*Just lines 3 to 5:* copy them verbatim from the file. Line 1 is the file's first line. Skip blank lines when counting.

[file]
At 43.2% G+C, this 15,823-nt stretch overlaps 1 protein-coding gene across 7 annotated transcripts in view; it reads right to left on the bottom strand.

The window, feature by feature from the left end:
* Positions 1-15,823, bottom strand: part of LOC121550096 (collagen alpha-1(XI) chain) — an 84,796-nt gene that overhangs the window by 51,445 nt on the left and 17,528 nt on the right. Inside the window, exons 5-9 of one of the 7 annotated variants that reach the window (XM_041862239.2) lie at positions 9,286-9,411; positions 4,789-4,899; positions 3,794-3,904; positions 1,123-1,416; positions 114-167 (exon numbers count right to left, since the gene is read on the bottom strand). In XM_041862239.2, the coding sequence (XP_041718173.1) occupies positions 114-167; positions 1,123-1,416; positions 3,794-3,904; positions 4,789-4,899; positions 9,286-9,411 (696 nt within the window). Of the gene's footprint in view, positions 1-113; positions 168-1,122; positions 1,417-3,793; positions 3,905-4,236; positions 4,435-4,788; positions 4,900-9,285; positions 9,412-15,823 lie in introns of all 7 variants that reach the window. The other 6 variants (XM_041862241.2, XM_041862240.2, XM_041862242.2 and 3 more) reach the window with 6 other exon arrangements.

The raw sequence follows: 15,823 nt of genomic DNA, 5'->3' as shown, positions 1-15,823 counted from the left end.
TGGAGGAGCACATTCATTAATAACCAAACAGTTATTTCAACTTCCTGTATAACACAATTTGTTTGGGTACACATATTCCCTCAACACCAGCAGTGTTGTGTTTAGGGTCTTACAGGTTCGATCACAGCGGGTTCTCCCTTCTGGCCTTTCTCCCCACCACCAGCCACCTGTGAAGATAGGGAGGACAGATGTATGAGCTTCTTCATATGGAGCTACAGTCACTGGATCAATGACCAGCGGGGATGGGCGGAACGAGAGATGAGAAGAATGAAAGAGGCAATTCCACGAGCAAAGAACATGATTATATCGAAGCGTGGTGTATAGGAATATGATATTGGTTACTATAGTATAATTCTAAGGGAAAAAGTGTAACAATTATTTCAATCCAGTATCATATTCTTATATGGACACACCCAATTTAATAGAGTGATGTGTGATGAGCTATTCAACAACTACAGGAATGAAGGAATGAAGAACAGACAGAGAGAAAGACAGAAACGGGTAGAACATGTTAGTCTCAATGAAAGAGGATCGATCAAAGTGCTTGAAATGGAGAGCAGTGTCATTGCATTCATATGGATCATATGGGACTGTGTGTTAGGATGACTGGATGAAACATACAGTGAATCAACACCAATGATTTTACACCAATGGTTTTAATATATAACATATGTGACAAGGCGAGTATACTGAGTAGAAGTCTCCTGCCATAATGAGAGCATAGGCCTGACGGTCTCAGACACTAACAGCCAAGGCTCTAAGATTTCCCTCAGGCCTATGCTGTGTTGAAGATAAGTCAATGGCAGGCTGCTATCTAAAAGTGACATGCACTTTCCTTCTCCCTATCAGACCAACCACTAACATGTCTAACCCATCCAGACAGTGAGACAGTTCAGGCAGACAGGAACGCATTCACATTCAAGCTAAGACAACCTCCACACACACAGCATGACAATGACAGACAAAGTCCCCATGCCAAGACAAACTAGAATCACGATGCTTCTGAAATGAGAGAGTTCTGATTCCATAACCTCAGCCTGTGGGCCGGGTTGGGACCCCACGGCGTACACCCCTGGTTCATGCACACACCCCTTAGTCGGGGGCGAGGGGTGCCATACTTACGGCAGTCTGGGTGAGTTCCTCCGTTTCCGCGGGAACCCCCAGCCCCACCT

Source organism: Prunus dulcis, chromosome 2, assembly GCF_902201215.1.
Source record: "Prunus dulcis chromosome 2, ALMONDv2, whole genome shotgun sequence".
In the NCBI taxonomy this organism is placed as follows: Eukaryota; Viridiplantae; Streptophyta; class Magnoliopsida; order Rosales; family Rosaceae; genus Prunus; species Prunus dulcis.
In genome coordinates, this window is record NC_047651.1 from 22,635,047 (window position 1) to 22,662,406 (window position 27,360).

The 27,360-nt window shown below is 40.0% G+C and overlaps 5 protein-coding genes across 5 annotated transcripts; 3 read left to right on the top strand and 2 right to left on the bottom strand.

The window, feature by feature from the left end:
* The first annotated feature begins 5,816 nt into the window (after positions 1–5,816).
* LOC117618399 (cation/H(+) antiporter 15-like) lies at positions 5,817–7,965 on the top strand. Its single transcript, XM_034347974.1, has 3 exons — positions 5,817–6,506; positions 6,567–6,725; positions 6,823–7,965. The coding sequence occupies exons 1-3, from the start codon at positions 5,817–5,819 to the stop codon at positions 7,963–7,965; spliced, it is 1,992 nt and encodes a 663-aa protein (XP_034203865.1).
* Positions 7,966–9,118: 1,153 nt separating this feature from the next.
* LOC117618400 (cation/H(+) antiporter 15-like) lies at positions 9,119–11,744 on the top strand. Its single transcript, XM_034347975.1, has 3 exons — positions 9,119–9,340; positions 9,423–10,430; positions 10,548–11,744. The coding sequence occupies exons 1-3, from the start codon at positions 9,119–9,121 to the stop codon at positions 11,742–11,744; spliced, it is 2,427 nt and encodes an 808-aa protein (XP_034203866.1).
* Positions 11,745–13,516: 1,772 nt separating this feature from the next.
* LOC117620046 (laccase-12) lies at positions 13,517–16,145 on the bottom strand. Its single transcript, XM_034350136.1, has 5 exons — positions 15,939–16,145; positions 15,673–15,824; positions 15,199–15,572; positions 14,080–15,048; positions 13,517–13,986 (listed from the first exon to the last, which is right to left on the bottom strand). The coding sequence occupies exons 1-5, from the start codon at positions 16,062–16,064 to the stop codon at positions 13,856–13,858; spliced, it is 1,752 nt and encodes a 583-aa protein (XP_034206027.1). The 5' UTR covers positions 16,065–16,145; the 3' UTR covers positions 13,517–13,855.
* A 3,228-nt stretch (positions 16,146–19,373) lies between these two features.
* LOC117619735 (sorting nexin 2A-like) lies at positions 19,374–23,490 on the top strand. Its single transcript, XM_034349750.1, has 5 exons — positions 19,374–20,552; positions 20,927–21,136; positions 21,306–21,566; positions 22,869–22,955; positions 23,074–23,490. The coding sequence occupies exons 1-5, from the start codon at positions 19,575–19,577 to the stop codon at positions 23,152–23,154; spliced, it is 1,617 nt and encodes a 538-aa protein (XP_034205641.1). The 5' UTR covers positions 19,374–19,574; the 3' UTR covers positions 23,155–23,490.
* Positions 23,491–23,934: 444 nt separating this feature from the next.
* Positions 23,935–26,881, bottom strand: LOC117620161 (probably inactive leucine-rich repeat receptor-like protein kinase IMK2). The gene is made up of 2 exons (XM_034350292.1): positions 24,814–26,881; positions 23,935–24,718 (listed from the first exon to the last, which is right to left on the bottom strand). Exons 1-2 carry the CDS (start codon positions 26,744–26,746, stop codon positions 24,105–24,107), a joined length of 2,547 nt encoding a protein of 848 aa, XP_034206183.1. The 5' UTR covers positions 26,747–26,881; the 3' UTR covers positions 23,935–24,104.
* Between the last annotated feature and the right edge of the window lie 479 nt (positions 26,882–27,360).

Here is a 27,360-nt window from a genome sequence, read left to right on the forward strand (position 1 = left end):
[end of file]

* Positions 1-15,823, bottom strand: part of LOC121550096 (collagen alpha-1(XI) chain) — an 84,796-nt gene that overhangs the window by 51,445 nt on the left and 17,528 nt on the right. Inside the window, exons 5-9 of one of the 7 annotated variants that reach the window (XM_041862239.2) lie at positions 9,286-9,411; positions 4,789-4,899; positions 3,794-3,904; positions 1,123-1,416; positions 114-167 (exon numbers count right to left, since the gene is read on the bottom strand). In XM_041862239.2, the coding sequence (XP_041718173.1) occupies positions 114-167; positions 1,123-1,416; positions 3,794-3,904; positions 4,789-4,899; positions 9,286-9,411 (696 nt within the window). Of the gene's footprint in view, positions 1-113; positions 168-1,122; positions 1,417-3,793; positions 3,905-4,236; positions 4,435-4,788; positions 4,900-9,285; positions 9,412-15,823 lie in introns of all 7 variants that reach the window. The other 6 variants (XM_041862241.2, XM_041862240.2, XM_041862242.2 and 3 more) reach the window with 6 other exon arrangements.

The raw sequence follows: 15,823 nt of genomic DNA, 5'->3' as shown, positions 1-15,823 counted from the left end.
TGGAGGAGCACATTCATTAATAACCAAACAGTTATTTCAACTTCCTGTATAACACAATTTGTTTGGGTACACATATTCCCTCAACACCAGCAGTGTTGTGTTTAGGGTCTTACAGGTTCGATCACAGCGGGTTCTCCCTTCTGGCCTTTCTCCCCACCACCAGCCACCTGTGAAGATAGGGAGGACAGATGTATGAGCTTCTTCATATGGAGCTACAGTCACTGGATCAATGACCAGCGGGGATGGGCGGAACGAGAGATGAGAAGAATGAAAGAGGCAATTCCACGAGCAAAGAACATGATTATATCGAAGCGTGGTGTATAGGAATATGATATTGGTTACTATAGTATAATTCTAAGGGAAAAAGTGTAACAATTATTTCAATCCAGTATCATATTCTTATATGGACACACCCAATTTAATAGAGTGATGTGTGATGAGCTATTCAACAACTACAGGAATGAAGGAATGAAGAACAGACAGAGAGAAAGACAGAAACGGGTAGAACATGTTAGTCTCAATGAAAGAGGATCGATCAAAGTGCTTGAAATGGAGAGCAGTGTCATTGCATTCATATGGATCATATGGGACTGTGTGTTAGGATGACTGGATGAAACATACAGTGAATCAACACCAATGATTTTACACCAATGGTTTTAATATATAACATATGTGACAAGGCGAGTATACTGAGTAGAAGTCTCCTGCCATAATGAGAGCATAGGCCTGACGGTCTCAGACACTAACAGCCAAGGCTCTAAGATTTCCCTCAGGCCTATGCTGTGTTGAAGATAAGTCAATGGCAGGCTGCTATCTAAAAGTGACATGCACTTTCCTTCTCCCTATCAGACCAACCACTAACATGTCTAACCCATCCAGACAGTGAGACAGTTCAGGCAGACAGGAACGCATTCACATTCAAGCTAAGACAACCTCCACACACACAGCATGACAATGACAGACAAAGTCCCCATGCCAAGACAAACTAGAATCACGATGCTTCTGAAATGAGAGAGTTCTGATTCCATAACCTCAGCCTGTGGGCCGGGTTGGGACCCCACGGCGTACACCCCTGGTTCATGCACACACCCCTTAGTCGGGGGCGAGGGGTGCCATACTTACGGCAGTCTGGGTGAGTTCCTCCGTTTCCGCGGGAACCCCCAGCCCCACCT